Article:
The album starts with a passionate intro from Fats Gonder. He lists off all the songs on the setlist, each one punctuated by a burst of brass that increases in pitch each successive time, creating an awesome sense of buildup and anticipation. After his opening, the band launches into a cool yet crazy-energetic instrumental, with the guitar alternating with the brass section with a great call-and-response style. After a minute of this, the man himself, James Brown, steps up to the microphone and screams out the opening lines to the first song, “I’ll Go Crazy,” with an astonishing raw power only he could pull off. The guitar strums out the opening chords, before the song finally kicks off with hypnotic arpeggios and excellent singing from both Brown and his underrated backup singers. This is probably the single catchiest song on the record, with flawless hooks, melodies, and instrumentals that all work together perfectly to create what is possibly the perfect R&B song. They then seamlessly transition into the next track, “Try Me,” which is much more subdued and calm, but still just as enjoyable as the first. Putting these two tracks right next to each other does a great job of emphasizing Brown’s emotional range: he can sing and scream the loud-and-exciting songs and soulful-and-tender songs with equal effortless proficiency. From this track until the end of the side, there is a brief ten-second bridge between each song performed by the brass section that really serves to maintain the momentum between each song. Because of this, the whole side feels like a sort of epic suite, with even the quiet and calm tracks acquiring a feeling of tension and anticipation. After “Try Me” comes “Think,” a short and rambunctious song with a chaotic rhythm and a jaw-dropping sense of power throughout. Brown’s vocals on this track are barely-coherent and really come off as more of a background to the instruments—unusual for this album, as his singing is usually so demanding of attention that he becomes the centerpiece of any one song—but honestly, in this instance, it really works. His vocals here perfectly complement the unhinged nature of the track. Next comes another slow ballad, “I Don’t Mind,” opening with a very understated, barely audible organ in the background that gives the song a strange, calming-yet-tense vibe that really makes the track stand out among the rest. As always, Brown’s vocals make the song, with an impressive level of sheer intensity delivered in a quiet tone. Even when he brings out the trademark scream, it’s quiet and incredibly controlled. This whole track is, simply put, a masterclass in restraint.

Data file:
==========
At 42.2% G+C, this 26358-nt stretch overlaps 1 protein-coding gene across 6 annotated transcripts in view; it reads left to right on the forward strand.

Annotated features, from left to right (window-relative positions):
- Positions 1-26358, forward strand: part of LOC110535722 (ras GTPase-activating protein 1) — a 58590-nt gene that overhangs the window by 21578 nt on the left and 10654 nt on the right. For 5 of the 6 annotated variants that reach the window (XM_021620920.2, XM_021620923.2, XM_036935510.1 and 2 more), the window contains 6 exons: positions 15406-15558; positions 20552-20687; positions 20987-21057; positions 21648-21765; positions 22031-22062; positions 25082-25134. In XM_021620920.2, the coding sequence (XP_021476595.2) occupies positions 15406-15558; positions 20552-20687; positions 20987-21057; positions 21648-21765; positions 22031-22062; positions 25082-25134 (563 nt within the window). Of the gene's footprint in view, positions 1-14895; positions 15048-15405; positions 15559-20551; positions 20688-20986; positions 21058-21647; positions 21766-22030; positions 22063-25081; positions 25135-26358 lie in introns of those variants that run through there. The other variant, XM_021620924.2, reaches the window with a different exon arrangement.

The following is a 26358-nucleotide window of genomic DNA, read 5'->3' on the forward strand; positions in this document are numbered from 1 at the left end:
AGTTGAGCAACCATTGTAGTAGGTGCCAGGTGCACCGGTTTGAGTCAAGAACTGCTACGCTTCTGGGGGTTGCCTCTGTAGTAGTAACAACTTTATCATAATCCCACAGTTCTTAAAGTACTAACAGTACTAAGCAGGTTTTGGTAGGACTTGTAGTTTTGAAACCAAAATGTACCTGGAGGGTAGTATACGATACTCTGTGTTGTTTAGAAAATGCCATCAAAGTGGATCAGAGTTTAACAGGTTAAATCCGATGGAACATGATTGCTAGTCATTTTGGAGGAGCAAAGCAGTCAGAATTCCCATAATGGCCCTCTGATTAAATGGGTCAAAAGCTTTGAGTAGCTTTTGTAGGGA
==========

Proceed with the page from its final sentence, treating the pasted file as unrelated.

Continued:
James Brown clickamericana[dot]com